Flu vaccination communication in Europe: What does the government communicate and how?

Anne Wiebke Ohlrogge*, L. Suzanne Suggs

*Corresponding author for this work

Research output: Contribution to journalArticleAcademicpeer-review

4 Citations (Web of Science)

Abstract

Introduction: The Flu vaccine is the most effective measure to prevent influenza. Yet, vaccination rates remain at sub-optimal levels, with 10%-29% coverage rates in the general population of the EU. As mistrust in vaccines has increased, effective strategies are needed and one is communication. The aim of this research is to identify vaccination recommendations of the health ministries in 5 European Member States and to investigate the communication strategies used.

Methods: Two methods were employed in this study. A review of flu vaccination recommendations in the European Union and five Members States (Austria, Germany, Malta, Ireland and United Kingdom). Next a content analysis was conducted of flu vaccination communication in those six contexts.

Results and discussion: All countries recommend flu vaccination as a primary protection tool, but they differed in their recommendations for various target audiences. Channels for communication included seven websites and 42 other materials. The main messages used were gained framed promoting protection, either for oneself, family or patients. Most communications provided basic information replying on providing facts and knowledge about the flu and the benefits of vaccination. No information on the development of the communication or its effects were found.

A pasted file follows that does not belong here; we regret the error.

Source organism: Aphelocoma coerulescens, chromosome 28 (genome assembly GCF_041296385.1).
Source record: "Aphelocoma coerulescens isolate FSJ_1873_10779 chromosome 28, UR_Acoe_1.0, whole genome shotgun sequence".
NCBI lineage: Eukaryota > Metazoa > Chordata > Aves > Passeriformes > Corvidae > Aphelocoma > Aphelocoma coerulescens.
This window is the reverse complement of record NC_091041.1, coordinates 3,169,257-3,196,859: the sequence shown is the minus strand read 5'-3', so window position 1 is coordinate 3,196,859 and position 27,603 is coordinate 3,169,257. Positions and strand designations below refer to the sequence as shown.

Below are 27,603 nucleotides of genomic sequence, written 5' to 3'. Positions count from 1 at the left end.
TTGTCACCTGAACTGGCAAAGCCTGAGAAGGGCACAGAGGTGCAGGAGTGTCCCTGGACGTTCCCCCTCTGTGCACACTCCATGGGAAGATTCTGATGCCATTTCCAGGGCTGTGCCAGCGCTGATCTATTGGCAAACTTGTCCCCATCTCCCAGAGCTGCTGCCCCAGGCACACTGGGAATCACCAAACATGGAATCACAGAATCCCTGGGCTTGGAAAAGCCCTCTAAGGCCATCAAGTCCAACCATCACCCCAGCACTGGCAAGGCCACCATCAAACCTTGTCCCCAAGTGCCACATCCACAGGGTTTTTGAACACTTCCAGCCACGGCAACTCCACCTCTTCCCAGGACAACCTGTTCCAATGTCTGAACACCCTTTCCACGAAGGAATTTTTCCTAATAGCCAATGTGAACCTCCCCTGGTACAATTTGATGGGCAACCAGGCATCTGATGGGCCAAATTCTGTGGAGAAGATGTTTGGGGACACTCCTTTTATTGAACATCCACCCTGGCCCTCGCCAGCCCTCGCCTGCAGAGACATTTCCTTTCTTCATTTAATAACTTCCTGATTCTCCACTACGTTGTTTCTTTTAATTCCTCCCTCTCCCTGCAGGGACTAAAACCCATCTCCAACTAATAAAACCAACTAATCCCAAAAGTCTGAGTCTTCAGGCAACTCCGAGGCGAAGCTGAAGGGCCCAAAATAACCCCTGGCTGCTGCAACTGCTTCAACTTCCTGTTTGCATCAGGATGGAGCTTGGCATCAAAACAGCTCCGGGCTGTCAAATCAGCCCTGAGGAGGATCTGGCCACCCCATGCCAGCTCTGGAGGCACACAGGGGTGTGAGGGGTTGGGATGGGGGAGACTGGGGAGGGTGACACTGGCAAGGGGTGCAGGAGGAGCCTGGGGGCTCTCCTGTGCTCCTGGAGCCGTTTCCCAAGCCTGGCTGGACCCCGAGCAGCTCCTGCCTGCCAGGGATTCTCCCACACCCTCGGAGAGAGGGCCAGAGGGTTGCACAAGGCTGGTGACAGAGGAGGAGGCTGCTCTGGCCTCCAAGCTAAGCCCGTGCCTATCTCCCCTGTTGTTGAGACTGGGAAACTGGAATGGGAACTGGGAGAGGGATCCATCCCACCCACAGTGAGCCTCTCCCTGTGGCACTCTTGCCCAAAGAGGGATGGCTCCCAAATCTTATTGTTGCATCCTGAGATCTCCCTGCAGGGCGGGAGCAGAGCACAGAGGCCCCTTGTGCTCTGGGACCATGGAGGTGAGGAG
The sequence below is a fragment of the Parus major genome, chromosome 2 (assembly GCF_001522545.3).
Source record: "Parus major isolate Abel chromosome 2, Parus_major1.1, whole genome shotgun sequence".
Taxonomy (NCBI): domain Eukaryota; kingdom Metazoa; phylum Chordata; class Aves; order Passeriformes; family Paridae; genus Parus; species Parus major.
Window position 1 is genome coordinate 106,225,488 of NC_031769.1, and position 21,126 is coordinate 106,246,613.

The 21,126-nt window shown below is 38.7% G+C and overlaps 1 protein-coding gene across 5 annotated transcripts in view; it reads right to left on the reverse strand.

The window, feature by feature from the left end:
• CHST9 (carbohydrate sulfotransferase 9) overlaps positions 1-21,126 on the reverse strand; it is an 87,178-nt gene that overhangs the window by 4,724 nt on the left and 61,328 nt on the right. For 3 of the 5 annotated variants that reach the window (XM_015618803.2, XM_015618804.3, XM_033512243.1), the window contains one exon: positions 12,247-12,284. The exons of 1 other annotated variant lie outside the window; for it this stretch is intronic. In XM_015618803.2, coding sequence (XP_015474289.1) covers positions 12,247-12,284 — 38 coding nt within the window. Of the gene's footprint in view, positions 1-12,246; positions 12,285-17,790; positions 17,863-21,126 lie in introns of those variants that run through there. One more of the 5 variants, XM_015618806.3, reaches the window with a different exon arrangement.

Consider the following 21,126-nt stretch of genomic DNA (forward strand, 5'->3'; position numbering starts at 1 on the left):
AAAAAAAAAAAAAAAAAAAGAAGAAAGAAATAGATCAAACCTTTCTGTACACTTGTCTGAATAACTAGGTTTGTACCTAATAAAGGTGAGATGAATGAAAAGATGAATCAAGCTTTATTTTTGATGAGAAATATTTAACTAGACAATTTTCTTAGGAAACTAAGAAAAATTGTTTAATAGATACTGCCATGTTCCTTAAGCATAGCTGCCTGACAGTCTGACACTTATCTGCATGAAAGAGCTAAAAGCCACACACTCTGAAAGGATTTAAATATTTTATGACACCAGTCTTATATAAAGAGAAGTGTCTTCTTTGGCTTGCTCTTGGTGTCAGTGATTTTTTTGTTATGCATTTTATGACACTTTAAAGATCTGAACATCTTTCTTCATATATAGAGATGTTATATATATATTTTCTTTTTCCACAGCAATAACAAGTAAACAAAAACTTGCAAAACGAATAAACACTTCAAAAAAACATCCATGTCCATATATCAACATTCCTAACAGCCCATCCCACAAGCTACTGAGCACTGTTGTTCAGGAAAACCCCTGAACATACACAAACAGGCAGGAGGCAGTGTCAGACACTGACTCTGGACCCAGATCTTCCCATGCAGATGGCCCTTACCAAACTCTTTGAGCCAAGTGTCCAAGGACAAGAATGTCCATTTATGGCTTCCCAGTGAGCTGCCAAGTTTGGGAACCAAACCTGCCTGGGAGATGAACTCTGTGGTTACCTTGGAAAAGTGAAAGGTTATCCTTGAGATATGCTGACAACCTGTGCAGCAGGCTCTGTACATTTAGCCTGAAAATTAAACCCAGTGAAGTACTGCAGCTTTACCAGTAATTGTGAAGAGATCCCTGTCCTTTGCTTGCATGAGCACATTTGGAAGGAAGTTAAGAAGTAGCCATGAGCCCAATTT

Conclusion: Communicating flu vaccination as a protective tool is common across countries and is consistent with the benefits of vaccination. Furthermore, the communications in the countries were not consistent with their recommendations. As the recommendations vary across and within countries, communication becomes a challenge. They should, at a minimum, be consistent with EU and country specific recommendations. (C) 2018 Elsevier Ltd. All rights reserved.

Original languageEnglish
Pages (from-to)6512-6519
Number of pages8
JournalVaccine
Volume36
Issue number44
DOIs
Publication statusPublished - 22 Oct 2018

Keywords

  • Vaccination behaviour
  • Health communication
  • Flu vaccination
  • Social marketing
  • Europe
  • INFLUENZA VACCINATION
  • HEALTH COMMUNICATION
  • LOW-INCOME
  • DECISIONS
  • FRAME

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